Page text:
MF: Yes. Well, I see it as a struggle between certainty and doubt. I think certainty is often dangerous. There's an old joke I can't remember. Someone says that if you see someone that claims to be right all the time, you should be worried if they claim to be 100% correct always and forever, you should run the other way because this is a dangerous person that makes such a claim. We should always introduce an element of doubt, the world is complicated. People have different perspectives and this is something that we take into account in anthropology. Even on a philosophical level, we don't live in reality directly. We take in the reality around us through our senses then we have to interpret what our eyes told us, what our ears told us that we heard, what our eyes told us that we saw. As in this case, I see on Twitter, these people saying 'but I saw it in the video' and I tried to explain to them that you can go out on the ocean and you will see like an island, the ships will look like islands floating. That's an illusion. They're not floating in the air but you wouldn't claim that they were really floating in the air. You would take into account that you've heard that sometimes your eyes will trick you and fool you and you have to stop and think how could this be possible? So I think scepticism and doubt about what we hear is a fundamental thing. Even personally, I think this is a distinction between totalitarianism, Chinese style, which claims to be certain about everything. Everything is 100% right. The Communist Party General Secretary is 100% right. On the other side, you have democracies, what we do is we acknowledge that we're not going to be 100% unified in opinion, there will be differences of opinion. So how do we handle that? Well, we allow people to express themselves. We discuss them. We have a debate, a civil debate, we take a vote. That's the civil way, the democratic way of doing things and it includes a certain acknowledgment that there will be some doubt. As you say, people will have different interpretations also based on where they come from. My favourite example is Oliver Sacks, the neurologist who died a couple of years ago. He has a book called "Hallucinations' '. It talks about elderly patients who see things and these things are very real for them. He makes the observation that the elderly folks who live their lives as Christians, will hallucinate that there's an angel sitting on their bed. Then when you have a patient who lives their lives as a Buddhist, there is a Buddha sitting on their bed at night. That's not there's not a Christian Angel, it's the Buddha. You can see that even when our brain is misfiring, it's actually misfiring culturally and culture is there to influence us even when we seem to have lost our consciousness and our self awareness. So we are hallucinating about things. So I think especially in this day and age, when the new media and AI are making it possible to fake things, it places a new demand on us to be aware and to try to spot these things and ask questions and never do like people did, in this case- jump to conclusions. I'm very worried about how this fight will play out. When we hear about how now you can deep fake things. You can take a film clip of the Dalai Lama, or of the Chinese Communist Party secretary or somebody like that, and make them sing a song or say something that they never said and never did. How are we going to make sure that people can pick up on how that's fake and not believable and it will have to involve a certain preparedness, a certain procedure for vetting things. To try and build trust by vetting what these various media are disseminating and saying. It places a burden on the current Western social media companies like YouTube, Twitter and Facebook. They have been insisting that they own the platforms, they only serve up whatever their users put in there as content but that's not valuable. They are, in effect, the news media today and that places that responsibility on them for the content that's being put up. I even saw Twitter in this case, with the Dalai Lama. They added something they called "readers' comments" and those readers' comments were actually amplifying the Chinese propaganda take, they were not providing a factual response. So that illustrates the difficulty of this, you're going to have thousands of people who have fallen for this and who are deeply convinced that this is the truth and nobody is going to alter that perception that they have built for themselves. So I just think this is a huge challenge for us going forward.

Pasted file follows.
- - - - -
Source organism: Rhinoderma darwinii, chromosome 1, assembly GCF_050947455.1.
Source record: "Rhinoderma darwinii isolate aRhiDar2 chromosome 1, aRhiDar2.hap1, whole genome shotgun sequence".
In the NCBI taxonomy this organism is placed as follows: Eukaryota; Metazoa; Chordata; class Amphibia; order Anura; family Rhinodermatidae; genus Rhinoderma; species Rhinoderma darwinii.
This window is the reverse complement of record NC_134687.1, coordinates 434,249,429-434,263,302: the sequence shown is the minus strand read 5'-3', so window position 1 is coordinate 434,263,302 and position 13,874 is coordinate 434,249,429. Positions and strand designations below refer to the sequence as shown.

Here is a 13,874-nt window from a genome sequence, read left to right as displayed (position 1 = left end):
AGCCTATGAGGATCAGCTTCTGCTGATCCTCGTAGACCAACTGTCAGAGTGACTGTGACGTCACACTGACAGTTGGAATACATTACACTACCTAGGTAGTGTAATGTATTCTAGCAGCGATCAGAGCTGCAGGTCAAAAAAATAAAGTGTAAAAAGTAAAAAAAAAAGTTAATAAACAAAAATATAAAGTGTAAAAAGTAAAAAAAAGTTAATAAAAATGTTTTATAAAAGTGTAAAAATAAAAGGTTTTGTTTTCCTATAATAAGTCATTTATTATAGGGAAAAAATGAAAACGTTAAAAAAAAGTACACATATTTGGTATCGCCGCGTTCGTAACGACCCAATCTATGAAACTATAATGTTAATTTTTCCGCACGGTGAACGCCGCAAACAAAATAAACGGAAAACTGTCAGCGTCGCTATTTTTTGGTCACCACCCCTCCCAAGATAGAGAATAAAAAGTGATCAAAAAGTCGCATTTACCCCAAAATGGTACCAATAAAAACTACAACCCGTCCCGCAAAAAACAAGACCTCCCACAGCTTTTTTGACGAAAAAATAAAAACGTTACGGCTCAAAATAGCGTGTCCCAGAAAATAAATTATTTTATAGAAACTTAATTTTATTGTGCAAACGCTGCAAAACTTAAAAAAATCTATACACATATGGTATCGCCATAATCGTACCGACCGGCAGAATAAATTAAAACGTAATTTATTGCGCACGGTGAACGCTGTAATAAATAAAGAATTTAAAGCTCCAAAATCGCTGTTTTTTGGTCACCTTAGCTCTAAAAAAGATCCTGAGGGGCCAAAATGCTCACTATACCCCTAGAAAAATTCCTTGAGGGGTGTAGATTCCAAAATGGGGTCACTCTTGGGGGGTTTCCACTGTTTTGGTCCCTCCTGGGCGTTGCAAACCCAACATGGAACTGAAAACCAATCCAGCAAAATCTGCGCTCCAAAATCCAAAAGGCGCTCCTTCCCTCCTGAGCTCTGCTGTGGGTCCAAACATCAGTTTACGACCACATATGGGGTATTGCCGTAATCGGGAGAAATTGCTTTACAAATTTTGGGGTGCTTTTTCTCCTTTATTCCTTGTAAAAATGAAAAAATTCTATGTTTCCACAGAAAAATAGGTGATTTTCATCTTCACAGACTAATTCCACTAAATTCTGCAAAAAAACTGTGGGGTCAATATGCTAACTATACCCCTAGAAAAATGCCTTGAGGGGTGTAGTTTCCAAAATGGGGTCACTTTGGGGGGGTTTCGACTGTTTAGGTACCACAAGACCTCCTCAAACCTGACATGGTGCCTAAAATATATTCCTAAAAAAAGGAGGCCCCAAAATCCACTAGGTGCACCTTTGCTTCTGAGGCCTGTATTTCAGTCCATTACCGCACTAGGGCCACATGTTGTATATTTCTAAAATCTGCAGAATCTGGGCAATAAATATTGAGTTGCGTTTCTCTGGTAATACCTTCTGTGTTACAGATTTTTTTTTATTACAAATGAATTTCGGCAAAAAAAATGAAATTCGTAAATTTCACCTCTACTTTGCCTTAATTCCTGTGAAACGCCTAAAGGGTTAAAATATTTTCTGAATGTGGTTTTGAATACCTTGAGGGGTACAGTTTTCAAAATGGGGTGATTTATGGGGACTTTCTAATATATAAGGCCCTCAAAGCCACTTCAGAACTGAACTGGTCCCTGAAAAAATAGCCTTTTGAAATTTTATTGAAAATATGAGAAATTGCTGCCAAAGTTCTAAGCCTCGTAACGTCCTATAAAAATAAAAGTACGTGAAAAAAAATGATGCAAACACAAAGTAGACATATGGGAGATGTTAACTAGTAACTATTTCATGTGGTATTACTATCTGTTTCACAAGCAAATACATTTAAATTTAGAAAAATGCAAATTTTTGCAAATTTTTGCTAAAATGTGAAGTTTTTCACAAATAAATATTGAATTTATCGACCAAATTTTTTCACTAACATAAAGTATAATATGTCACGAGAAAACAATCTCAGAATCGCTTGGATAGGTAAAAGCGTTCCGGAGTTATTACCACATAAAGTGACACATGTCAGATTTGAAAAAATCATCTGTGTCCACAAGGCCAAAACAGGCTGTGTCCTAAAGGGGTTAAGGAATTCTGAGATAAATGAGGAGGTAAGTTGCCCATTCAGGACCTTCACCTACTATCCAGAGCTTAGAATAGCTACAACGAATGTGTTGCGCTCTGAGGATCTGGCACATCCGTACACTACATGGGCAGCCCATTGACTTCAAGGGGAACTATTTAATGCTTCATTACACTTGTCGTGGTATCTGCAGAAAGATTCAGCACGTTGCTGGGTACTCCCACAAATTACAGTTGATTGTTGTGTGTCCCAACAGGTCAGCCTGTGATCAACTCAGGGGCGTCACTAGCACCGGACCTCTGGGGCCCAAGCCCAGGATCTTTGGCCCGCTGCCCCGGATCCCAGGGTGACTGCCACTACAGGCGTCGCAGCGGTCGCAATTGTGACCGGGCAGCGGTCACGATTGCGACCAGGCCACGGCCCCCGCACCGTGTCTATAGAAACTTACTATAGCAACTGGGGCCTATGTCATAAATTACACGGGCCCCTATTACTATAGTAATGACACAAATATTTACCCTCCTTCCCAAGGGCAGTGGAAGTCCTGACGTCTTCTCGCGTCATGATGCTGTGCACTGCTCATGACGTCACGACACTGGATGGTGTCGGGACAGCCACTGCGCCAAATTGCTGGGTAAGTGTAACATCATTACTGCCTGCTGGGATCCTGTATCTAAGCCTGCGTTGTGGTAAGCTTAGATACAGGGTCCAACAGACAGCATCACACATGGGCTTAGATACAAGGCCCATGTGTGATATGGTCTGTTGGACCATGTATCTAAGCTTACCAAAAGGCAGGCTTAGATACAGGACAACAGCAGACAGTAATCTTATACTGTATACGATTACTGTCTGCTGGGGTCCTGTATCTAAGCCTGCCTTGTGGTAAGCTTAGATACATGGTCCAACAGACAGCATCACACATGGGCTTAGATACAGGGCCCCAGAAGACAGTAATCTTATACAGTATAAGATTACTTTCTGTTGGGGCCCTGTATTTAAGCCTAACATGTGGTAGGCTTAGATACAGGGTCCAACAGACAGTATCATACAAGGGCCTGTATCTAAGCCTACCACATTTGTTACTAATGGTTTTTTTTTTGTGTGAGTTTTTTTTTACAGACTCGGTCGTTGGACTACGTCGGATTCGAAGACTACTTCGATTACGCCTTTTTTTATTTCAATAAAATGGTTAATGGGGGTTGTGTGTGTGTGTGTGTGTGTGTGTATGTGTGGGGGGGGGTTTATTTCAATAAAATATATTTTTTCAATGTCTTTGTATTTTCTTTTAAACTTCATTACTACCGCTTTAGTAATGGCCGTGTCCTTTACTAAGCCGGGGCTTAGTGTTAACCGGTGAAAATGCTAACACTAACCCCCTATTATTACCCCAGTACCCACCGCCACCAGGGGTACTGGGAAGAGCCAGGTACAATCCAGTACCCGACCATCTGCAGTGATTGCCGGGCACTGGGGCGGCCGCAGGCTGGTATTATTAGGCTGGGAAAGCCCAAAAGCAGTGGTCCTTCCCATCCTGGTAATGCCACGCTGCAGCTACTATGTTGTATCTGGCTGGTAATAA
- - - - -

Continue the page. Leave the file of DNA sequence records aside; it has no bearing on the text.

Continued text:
HS: The other point I want to come to is the fact that this is about religion and religious figures. It is particularly potent because that's a landscape already fraught with misunderstanding, fraught with violence, fraught with accusations which actually involve every religion, not just Buddhism. We are talking about Buddhism here but every religion has this kind of misunderstanding and accusations. When you bring such technology together and such propaganda together in a world where already such misunderstanding exists, and if somebody as revered as the Dalai Lama, with the resources his office must command globally, cannot effectively counter it. What chance do normal people really have?